The best and worst property investment advice I’ve ever received

In our weekly Real Estate Talk shows I’ve been running a series of interviews with leading experts asking: “the best and worst advice you’ve ever been given.”

I asked Michael Yardney from Metropole Property Strategists for his experiences:

Read the transcript here:


Kevin Turner: What’s the worst advice you’ve ever been given in the arena of property investment?

Michael Yardney: Early in the piece it was suggested to me that property investment is easy.

Clearly that’s wrong, because most property investors fail.

Kevin Turner: How did this relate to you?

Michael Yardney: In the early days, I didn’t understand the benefits of finding a good mentor, someone who would guid me and pointed me in the right direction.

I thought I’d try and do it all myself, but when you look at the facts, they suggest that about 50% of those who get into real estate investment sell up their properties the first 5 years.

Of those who do stay in property, most never get past their first or second property.

However, over the years, I’ve found that property investment is simple.

It’s not easy and that’s not really a play on words.

Kevin Turner: How do we prevent ourselves from failing then?

Michael Yardney: It’s simple if you follow a proven strategy.

If you do, and if you find a mentor, somebody who’s already achieved what you want to achieve, and follow their footsteps, then it works.teacher mentor learning

I’ve put together a 5  stranded strategic approach that helps investors avoid the common mistakes and ensures I buy properties that outperform the market averages.

Kevin Turner: There’s a lesson in there too about selecting a mentor.

Michael, what are your tips on finding a really good mentor?

Find somebody who’s achieved what you wanted to achieve and kept it in the long-term.

Michael Yardney: When I realised that I didn’t have to do it all myself, I didn’t have to reinvent the wheel, that I could stand on the shoulders of somebody who had already achieved that, then it got me going much better, much faster, and much more safely.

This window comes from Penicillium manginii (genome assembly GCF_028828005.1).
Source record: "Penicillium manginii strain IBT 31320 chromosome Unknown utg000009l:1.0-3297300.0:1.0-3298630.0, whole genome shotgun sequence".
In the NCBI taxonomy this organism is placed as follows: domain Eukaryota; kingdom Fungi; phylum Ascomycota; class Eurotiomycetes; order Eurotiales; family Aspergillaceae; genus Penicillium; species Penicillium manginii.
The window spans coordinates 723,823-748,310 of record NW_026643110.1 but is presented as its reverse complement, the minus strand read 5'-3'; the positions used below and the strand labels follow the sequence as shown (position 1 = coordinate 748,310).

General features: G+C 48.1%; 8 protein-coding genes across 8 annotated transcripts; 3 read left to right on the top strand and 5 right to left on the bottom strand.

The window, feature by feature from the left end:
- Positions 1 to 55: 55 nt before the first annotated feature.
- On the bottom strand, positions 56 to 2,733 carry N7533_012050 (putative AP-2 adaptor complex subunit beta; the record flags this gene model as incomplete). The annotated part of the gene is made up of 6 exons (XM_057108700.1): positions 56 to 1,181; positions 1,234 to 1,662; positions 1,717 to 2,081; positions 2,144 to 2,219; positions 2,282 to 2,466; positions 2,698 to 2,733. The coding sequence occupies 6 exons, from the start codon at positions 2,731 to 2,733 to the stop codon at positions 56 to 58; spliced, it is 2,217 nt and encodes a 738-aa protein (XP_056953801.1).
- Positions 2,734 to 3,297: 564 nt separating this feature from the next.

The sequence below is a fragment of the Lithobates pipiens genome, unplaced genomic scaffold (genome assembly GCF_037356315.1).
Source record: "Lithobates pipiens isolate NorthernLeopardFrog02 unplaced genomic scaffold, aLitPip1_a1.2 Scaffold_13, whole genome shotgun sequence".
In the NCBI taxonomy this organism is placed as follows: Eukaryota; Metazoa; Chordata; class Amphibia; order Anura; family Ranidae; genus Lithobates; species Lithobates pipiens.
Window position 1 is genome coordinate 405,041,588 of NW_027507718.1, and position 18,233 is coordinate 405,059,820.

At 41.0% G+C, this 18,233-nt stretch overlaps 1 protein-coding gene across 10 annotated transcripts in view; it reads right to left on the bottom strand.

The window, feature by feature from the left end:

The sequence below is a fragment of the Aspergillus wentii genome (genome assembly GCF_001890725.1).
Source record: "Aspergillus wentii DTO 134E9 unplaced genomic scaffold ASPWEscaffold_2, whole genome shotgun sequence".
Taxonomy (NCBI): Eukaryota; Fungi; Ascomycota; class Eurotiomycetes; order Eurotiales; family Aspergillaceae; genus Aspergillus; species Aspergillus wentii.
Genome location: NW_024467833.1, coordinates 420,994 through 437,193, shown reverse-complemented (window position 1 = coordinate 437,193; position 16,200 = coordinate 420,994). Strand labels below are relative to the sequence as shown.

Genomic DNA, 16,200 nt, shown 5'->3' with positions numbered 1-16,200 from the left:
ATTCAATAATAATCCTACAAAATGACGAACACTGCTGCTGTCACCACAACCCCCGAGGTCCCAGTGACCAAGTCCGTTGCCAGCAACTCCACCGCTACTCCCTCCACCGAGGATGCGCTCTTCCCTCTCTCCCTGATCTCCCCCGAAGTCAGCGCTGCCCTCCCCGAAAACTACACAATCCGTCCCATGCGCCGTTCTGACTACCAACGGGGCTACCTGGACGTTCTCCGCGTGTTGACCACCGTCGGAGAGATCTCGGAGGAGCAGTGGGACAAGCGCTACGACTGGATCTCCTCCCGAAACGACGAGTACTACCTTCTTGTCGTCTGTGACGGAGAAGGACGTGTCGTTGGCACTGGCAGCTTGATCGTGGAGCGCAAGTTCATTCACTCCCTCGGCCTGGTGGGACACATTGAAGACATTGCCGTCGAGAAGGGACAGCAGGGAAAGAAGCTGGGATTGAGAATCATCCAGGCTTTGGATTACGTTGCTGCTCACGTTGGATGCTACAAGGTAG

Find someone who will challenge you and inspire you.

The problem at the moment is that there are so many people putting themselves out there suggesting that they are mentors, when they haven’t done the hard yards themselves.

You should be prepared to pay for a good mentor, but make sure that if they do mentor you, they’re not selling to you, that they’re unbiased.

Kevin Turner: Is it also important to make sure you don’t pick a mentor who necessarily has your same point of view, because you feel comfortable about that, someone who can challenge you, do you think?

Michael Yardney: A mentor should be having some transformational conversations with you and should take you out of your comfort zone.

Kevin Turner: Okay, so that’s the worst advice you’ve received.

What about the best advice? property data

Michael Yardney: I guess the best advice I learned, and it took me a while to realise it, is that you should really treat property investment like a business.

Over the years, I’ve seen a small group of investors, those who treat their property investments like a business, become very, very rich by growing multi-million dollar property portfolios.

To do that, they have a system in place.

They get the right finance.

They set up the right ownership structures.

They get the right asset protection for their assets.

They know how to legally use the tax and legal system to protect themselves.

They hold themselves accountable and regularly review their portfolios and they also do is have a good team around them.

They’re not a one-man business.

Kevin Turner: I know in your case you do treat it very seriously.

It is a business for you.

At what point of your career or life did you decide that it was going to become a full-time career for you?

Michael Yardney: It doesn’t have to be a full-time business.

That’s the great thing about this.

It can be your business on the side while you have a full-time job, and  you slowly build your property portfolio, your property business, one property at a time.

By calling it a business, I’m saying you treat it in a business like way with a system to make it reproducible and with accountability.

This means you’ve got to understand the world of money, finance, real estate, become financially fluent.

Because if you were going to invest $500,000 or $600,000 into the Gloria Jean coffee shop down the road, boy you’d be doing all the homework and due diligence and understanding what’s involved.

You’ve got to treat property the same way. consumer confidence up property imvestment

Not emotionally, not because you like where it is or the color of the property.

Kevin Turner: There you go.

The great lessons from Michael Yardney.

Michael, thanks for your time.

Michael Yardney: My pleasure, Kevin.

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